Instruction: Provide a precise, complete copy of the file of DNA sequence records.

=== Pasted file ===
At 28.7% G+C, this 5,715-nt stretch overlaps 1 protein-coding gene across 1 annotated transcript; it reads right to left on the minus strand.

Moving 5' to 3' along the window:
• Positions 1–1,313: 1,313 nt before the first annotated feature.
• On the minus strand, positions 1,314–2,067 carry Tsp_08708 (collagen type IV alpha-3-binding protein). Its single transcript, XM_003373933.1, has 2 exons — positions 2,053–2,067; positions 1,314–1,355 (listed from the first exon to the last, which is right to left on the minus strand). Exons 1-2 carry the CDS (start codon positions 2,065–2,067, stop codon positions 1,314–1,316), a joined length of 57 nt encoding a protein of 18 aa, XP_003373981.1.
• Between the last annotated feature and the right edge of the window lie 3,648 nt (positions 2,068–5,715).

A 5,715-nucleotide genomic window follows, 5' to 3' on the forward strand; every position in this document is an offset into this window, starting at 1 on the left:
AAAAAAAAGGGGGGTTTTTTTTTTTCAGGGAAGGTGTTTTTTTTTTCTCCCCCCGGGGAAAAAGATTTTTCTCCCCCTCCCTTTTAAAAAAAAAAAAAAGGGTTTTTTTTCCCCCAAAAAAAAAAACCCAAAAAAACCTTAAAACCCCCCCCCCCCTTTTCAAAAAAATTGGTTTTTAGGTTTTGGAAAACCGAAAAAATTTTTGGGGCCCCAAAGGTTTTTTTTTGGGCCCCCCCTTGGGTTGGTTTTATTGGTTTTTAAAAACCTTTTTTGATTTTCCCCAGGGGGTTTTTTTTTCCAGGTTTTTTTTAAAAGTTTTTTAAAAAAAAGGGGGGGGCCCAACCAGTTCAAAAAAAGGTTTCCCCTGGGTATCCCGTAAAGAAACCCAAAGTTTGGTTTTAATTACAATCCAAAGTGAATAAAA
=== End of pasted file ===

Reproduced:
At 28.7% G+C, this 5,715-nt stretch overlaps 1 protein-coding gene across 1 annotated transcript; it reads right to left on the minus strand.

Moving 5' to 3' along the window:
• Positions 1–1,313: 1,313 nt before the first annotated feature.
• On the minus strand, positions 1,314–2,067 carry Tsp_08708 (collagen type IV alpha-3-binding protein). Its single transcript, XM_003373933.1, has 2 exons — positions 2,053–2,067; positions 1,314–1,355 (listed from the first exon to the last, which is right to left on the minus strand). Exons 1-2 carry the CDS (start codon positions 2,065–2,067, stop codon positions 1,314–1,316), a joined length of 57 nt encoding a protein of 18 aa, XP_003373981.1.
• Between the last annotated feature and the right edge of the window lie 3,648 nt (positions 2,068–5,715).

A 5,715-nucleotide genomic window follows, 5' to 3' on the forward strand; every position in this document is an offset into this window, starting at 1 on the left:
AAAAAAAAGGGGGGTTTTTTTTTTTCAGGGAAGGTGTTTTTTTTTTCTCCCCCCGGGGAAAAAGATTTTTCTCCCCCTCCCTTTTAAAAAAAAAAAAAAGGGTTTTTTTTCCCCCAAAAAAAAAAACCCAAAAAAACCTTAAAACCCCCCCCCCCCTTTTCAAAAAAATTGGTTTTTAGGTTTTGGAAAACCGAAAAAATTTTTGGGGCCCCAAAGGTTTTTTTTTGGGCCCCCCCTTGGGTTGGTTTTATTGGTTTTTAAAAACCTTTTTTGATTTTCCCCAGGGGGTTTTTTTTTCCAGGTTTTTTTTAAAAGTTTTTTAAAAAAAAGGGGGGGGCCCAACCAGTTCAAAAAAAGGTTTCCCCTGGGTATCCCGTAAAGAAACCCAAAGTTTGGTTTTAATTACAATCCAAAGTGAATAAAA